Saturday, October 4, 2014

RE: The Umbrella Revolution

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For the past few weeks, the story of Hong Kong's Umbrella Revolution has captured the imagination of many around the world. What started out as a small attempt to get Beijing to listen has evolved to a demonstration of gigantic proportion, involving more than 100 000 people taking it to their streets to get their voices heard. 

A lot of praises have been heaped unto the revolution by the Western world, describing it as a role model for peaceful protests, and many have painted the revolution in a rosy fashion as well. Festive, peaceful and united were among the adjectives used to describe the protest. Some even claimed that the move has caught Beijing completely unprepared, giving the Communist Party a headache that they are at lost at how to resolve.

But of course, those who are more realistic doubted whether the movement could have any impact, seeing how Beijing has been silent at best in response to the revolution. I sadly, think the same way too. That while the protest has achieved an admirable standard, I am skeptical at whether it could have the effect on those who are still sitting high on the pedestal. Because protest as you might, the elites are still sitting in their comfortable mansion, perhaps sitting their 10 000 dollars tea, unaffected by what has been going on.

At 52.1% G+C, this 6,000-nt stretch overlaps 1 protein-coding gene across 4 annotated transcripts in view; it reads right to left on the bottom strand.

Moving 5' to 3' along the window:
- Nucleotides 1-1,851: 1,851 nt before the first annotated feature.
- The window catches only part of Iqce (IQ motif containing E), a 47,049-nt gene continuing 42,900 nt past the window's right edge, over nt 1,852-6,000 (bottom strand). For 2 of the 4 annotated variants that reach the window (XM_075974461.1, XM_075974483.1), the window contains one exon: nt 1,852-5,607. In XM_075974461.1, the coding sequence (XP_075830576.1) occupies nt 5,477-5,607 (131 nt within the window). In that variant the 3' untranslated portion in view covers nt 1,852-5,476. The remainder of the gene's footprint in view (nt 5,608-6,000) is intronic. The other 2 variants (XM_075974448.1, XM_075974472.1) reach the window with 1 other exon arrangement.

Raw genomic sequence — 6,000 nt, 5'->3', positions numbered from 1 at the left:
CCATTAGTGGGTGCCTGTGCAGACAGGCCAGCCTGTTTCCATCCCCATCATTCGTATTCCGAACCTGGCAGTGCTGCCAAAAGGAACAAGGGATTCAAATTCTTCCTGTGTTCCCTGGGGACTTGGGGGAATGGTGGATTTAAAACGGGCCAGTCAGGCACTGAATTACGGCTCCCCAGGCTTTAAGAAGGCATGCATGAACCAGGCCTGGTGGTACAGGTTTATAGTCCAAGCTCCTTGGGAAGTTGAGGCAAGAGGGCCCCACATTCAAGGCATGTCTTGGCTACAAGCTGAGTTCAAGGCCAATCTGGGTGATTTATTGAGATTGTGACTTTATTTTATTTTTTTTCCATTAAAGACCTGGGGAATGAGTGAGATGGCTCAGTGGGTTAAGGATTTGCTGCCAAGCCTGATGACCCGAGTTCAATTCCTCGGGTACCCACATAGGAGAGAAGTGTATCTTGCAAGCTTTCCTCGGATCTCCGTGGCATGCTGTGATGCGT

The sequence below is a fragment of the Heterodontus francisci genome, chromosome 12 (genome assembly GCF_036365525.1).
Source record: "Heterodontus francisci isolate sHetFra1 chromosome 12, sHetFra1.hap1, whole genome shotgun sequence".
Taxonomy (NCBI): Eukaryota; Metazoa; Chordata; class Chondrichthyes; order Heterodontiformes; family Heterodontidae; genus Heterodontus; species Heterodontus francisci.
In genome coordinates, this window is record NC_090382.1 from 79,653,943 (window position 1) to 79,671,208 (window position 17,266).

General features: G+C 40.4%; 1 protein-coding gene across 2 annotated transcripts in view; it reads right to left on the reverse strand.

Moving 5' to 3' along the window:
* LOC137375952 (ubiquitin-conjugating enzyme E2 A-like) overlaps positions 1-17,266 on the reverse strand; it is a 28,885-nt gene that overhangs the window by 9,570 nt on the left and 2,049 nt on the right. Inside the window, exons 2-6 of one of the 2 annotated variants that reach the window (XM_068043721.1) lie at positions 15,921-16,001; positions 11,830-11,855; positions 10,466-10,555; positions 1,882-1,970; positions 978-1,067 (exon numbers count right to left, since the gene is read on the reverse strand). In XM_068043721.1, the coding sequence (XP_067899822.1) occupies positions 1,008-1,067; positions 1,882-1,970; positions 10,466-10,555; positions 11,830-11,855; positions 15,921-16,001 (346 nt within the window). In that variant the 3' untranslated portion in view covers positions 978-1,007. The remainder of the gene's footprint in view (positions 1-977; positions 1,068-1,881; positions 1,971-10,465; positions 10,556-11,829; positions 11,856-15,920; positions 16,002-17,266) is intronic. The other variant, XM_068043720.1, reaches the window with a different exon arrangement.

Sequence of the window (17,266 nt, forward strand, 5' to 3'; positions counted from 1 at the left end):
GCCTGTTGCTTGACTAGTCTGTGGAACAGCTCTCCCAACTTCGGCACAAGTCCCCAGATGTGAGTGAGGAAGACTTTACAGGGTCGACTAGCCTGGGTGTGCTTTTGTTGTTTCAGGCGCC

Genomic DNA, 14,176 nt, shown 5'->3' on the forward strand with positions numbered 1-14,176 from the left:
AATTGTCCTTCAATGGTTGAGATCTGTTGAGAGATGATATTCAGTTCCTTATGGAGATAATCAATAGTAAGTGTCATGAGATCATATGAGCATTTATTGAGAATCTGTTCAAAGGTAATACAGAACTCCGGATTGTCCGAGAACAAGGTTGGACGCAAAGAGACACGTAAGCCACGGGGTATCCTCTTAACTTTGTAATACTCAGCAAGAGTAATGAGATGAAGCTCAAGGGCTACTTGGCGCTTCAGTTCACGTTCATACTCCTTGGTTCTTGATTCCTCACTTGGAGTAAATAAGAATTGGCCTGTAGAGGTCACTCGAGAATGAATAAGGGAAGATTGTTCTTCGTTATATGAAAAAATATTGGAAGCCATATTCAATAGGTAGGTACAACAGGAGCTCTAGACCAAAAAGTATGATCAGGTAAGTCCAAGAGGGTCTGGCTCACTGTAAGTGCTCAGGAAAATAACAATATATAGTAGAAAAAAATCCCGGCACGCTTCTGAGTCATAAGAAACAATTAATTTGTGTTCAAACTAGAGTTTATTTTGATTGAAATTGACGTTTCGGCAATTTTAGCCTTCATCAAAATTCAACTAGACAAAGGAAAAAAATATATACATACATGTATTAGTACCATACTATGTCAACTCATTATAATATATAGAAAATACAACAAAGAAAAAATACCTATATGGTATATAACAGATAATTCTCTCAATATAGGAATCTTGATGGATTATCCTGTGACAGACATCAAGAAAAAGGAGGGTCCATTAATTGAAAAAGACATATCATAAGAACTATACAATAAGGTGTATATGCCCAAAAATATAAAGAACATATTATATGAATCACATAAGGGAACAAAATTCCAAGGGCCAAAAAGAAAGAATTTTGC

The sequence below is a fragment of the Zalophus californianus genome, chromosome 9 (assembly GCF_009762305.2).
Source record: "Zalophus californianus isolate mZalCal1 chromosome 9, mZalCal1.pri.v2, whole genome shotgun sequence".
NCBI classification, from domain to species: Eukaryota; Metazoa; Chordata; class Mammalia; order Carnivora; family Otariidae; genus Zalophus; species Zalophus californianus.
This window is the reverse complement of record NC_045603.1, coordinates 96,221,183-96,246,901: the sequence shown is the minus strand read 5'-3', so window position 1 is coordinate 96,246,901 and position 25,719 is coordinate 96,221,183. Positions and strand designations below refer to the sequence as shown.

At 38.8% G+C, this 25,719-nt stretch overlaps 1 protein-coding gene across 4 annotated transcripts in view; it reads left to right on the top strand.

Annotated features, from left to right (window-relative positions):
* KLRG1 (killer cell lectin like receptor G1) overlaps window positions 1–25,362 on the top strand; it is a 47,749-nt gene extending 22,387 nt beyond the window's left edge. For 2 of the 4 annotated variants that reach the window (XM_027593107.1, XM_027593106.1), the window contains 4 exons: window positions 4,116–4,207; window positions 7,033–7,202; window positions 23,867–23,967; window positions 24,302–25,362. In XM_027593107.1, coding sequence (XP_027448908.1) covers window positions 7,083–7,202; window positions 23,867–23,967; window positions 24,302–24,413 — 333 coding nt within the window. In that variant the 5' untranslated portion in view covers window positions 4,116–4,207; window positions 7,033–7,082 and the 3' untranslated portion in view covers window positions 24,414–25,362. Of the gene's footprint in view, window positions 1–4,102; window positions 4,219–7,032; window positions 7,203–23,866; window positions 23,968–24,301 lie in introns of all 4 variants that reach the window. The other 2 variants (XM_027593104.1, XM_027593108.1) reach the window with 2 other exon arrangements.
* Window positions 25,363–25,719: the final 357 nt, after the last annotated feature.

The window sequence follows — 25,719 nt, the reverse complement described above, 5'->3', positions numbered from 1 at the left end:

From how I see it, Beijing is essentially doing what I would imagine a stern Asian parent would do whenever a child is throwing a tantrum. Deliberate ignoring. Cry all you want, but as long as I don't acknowledge your cry or respond to it, there's nothing you can do. And after a while, you would grow tired of crying, and I would win. Unless you can manage to cost a significant loss to me, but other than that I'm just going to stand here and let you cry all you want. Or if you managed to annoy me enough, I would probably respond with a harsh punishment. Something like what happened at the Tienanmen Square back in 1989. But as long as you're holding the protest peacefully and not costing me anything, I can just go ahead and continue to ignore it.

A prime example of how negligible the impact of the revolution would be on the ruling class would be the recent fiasco concerning CY Leung's daughter, who's father is facing the call to step down by the protesters. In a Facebook post, she sarcastically thanked the taxpayers for buying her shoes and necklaces.




At the end of the day, it's a battle of patience between the ruling class and the normal citizens, to see who will grow tired first. But looking at how things normally work in our world, I have little faith that this would end out nicely for the protesters. A crackdown is imminent and the ruling class have nothing to lose. Unless of course, the soldiers or police choose to switch sides, but other than that, little is going to change. 


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